Saw a sign yesterday that read, “Spring is coming soon.” That’s something we’re all wondering about, even in Kentucky, where we’ve been having an unusually cold March, which makes it hard to believe the Kentucky Derby is merely six weeks away. They say it may be related to melting glaciers changing our wind patterns.
But the real sign nature is about to turn generous was yesterday’s afternoon delight in seeing my goldfinch friends, busy at their feeder, newly returned from their long and distant migration. I remember late October when suddenly they were gone, the absence of their aerial eagerness and bright collusion of yellow and black; the silence and loneliness of it, like saying good bye to a good friend who had brought abundant joy, “A quality of loss/Affecting our discontent” (Dickinson, “A Light Exists in Spring”).
I’m not a member of the Audubon Society, but I quite understand their love for birds with their bright plumage and merry song. I think of St. Francis of Assisi whose kindness the birds reputedly reciprocated by sitting on his shoulders. Sometimes I think they take their own measure of me in their aerial hideaways when I replenish their several feeders in our backyard.
Birds need our help these days more than ever. I just read the other day that an estimated 100 million birds are killed worldwide each year by outdoor cats and other scavengers.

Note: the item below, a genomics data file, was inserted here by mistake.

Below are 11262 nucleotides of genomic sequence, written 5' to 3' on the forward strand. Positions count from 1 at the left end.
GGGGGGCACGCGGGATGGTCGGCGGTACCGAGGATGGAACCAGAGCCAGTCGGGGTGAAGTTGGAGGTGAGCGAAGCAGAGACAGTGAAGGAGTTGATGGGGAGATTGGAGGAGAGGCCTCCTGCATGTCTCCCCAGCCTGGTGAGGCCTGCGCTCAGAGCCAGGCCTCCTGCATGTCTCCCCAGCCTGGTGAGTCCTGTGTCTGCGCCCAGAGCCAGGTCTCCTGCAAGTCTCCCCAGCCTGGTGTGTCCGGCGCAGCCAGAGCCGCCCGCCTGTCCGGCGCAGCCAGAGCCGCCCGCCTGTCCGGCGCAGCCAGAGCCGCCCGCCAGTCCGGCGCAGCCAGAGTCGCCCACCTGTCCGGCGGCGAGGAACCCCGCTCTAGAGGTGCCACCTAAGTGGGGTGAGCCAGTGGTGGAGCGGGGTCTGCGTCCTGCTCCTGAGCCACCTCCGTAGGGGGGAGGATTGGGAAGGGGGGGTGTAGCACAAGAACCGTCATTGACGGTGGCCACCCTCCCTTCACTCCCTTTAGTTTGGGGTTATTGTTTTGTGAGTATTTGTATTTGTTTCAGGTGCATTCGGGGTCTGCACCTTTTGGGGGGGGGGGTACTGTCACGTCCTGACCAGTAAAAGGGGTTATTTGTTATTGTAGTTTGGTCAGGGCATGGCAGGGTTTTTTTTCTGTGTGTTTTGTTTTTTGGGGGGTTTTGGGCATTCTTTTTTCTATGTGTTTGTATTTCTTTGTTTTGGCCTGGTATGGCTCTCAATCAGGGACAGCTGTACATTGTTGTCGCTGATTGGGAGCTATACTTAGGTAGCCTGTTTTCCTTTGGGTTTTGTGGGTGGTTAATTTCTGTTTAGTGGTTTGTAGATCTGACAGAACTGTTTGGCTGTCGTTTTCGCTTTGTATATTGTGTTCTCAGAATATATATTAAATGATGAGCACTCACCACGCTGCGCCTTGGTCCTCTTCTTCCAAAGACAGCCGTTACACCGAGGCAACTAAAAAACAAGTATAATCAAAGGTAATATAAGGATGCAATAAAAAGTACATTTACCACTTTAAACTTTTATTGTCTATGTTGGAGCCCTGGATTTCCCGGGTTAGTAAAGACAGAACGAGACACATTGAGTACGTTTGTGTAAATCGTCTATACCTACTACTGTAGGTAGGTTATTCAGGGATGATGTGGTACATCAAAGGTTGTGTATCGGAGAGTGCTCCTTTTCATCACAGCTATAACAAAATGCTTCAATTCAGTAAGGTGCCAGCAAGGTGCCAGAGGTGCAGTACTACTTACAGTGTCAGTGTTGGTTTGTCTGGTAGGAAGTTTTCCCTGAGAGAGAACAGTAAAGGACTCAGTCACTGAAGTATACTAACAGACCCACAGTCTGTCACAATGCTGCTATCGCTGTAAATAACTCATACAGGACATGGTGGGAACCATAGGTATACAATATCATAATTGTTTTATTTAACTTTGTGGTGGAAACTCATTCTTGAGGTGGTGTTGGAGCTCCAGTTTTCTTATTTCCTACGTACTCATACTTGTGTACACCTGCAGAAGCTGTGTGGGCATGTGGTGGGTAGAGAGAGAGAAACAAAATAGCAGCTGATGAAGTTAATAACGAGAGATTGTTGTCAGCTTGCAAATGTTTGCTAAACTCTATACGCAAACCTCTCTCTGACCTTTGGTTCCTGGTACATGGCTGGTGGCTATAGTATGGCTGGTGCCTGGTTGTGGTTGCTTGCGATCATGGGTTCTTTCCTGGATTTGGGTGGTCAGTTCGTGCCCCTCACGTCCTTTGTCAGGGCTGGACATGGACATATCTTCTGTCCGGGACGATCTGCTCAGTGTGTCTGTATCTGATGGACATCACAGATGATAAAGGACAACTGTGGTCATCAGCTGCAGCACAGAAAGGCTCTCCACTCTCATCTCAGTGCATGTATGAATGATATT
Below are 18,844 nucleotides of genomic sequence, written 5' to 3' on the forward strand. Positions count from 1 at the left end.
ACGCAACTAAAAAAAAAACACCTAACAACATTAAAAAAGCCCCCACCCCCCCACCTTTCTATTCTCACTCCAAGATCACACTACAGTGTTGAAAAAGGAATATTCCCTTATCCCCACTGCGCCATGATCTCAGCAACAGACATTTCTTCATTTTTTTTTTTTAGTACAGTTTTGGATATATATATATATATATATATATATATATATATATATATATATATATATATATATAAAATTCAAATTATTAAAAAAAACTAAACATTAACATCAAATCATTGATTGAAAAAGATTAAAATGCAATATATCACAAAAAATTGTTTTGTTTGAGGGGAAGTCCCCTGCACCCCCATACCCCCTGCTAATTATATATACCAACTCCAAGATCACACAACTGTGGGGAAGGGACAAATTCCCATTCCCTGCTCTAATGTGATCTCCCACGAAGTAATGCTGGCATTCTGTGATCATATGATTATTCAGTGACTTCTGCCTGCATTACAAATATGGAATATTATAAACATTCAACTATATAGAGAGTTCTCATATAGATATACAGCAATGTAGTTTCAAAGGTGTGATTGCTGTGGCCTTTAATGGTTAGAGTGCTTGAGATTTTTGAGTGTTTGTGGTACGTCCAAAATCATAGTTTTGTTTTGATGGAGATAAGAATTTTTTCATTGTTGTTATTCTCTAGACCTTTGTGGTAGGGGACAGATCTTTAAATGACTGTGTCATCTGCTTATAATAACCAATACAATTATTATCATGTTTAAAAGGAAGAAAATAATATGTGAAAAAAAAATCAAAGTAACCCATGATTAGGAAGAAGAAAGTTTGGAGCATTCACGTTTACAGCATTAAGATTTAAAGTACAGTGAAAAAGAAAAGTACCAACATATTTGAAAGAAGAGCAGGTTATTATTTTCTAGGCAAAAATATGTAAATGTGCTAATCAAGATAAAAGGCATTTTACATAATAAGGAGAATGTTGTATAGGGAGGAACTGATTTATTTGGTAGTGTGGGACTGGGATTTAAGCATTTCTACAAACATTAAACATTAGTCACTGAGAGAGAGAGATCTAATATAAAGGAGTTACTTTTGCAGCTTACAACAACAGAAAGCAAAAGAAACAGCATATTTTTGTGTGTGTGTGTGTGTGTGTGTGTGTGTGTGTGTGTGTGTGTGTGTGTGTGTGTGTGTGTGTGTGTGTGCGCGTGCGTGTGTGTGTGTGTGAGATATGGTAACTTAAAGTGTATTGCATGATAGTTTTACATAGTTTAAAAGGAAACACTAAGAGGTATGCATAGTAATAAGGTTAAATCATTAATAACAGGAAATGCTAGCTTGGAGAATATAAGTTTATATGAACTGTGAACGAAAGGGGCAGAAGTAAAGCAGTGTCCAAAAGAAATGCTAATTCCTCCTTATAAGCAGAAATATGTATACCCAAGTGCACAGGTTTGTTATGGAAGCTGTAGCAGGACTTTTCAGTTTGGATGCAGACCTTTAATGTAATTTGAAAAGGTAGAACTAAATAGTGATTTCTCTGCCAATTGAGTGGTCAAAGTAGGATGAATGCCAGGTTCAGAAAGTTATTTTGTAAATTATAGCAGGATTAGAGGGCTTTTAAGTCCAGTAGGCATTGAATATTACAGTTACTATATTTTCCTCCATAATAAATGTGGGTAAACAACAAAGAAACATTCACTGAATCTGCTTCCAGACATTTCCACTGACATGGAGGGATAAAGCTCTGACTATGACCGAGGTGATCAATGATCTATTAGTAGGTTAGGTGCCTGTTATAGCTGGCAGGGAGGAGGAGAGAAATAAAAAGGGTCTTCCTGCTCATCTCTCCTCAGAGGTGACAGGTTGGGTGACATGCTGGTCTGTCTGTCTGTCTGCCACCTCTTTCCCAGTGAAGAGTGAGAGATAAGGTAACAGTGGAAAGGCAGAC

Diminishing canopy of forest and brush, draining of wetlands, and climate change add to the toll. Squirrels and other rodents raid their nests, devouring eggs and young hatchlings.
Migration itself can be costly, with many killed and injured, caught in storms or flying into buildings, and sometimes planes. Many are blown off course and show up in risky environs. I feel bad that each year several of them smash themselves into our sunroom windows and I am left with their still warm bodies.
Some of them, hawks, are wantonly shot by farmers who see them as predators. I had an unpleasant experience in New Zealand in hearing of a crusty elderly man who had nothing better to do than shoot hawks as everyday pastime in that gorgeous Taranaki countryside of lush greenery. In Kentucky, especially in the mountains, hawk-killing takes on a compulsion.
Down the road and around the curve, I often see a sentry red tail hawk on a high telephone wire. I like what I see when I drive past His Majesty.
I relish reading good poetry and there are poems, great ones by Keats and Shelley, Hopkins and Dickinson, that wonderfully excel in depicting the splendor of birds like “Ode to a Nightingale, “Ode to a Skylark,” “The Windhover,” “A Bird Came Down the Walk” and, sometimes their sadness as in Angelou’s moving “I know why the Caged Bird Sings.”
But I began with the subject of Spring and so Keats’ question of “Where are the songs of spring?” (“Autumn”) comes to mind and finds its answer, for me at least, in yesterday’s return of my yellow-jacketed friends. Let Spring’s sweet song begin!
- Reifel Bird Sanctuary – Song Sparrow (myphotoyear2012.wordpress.com)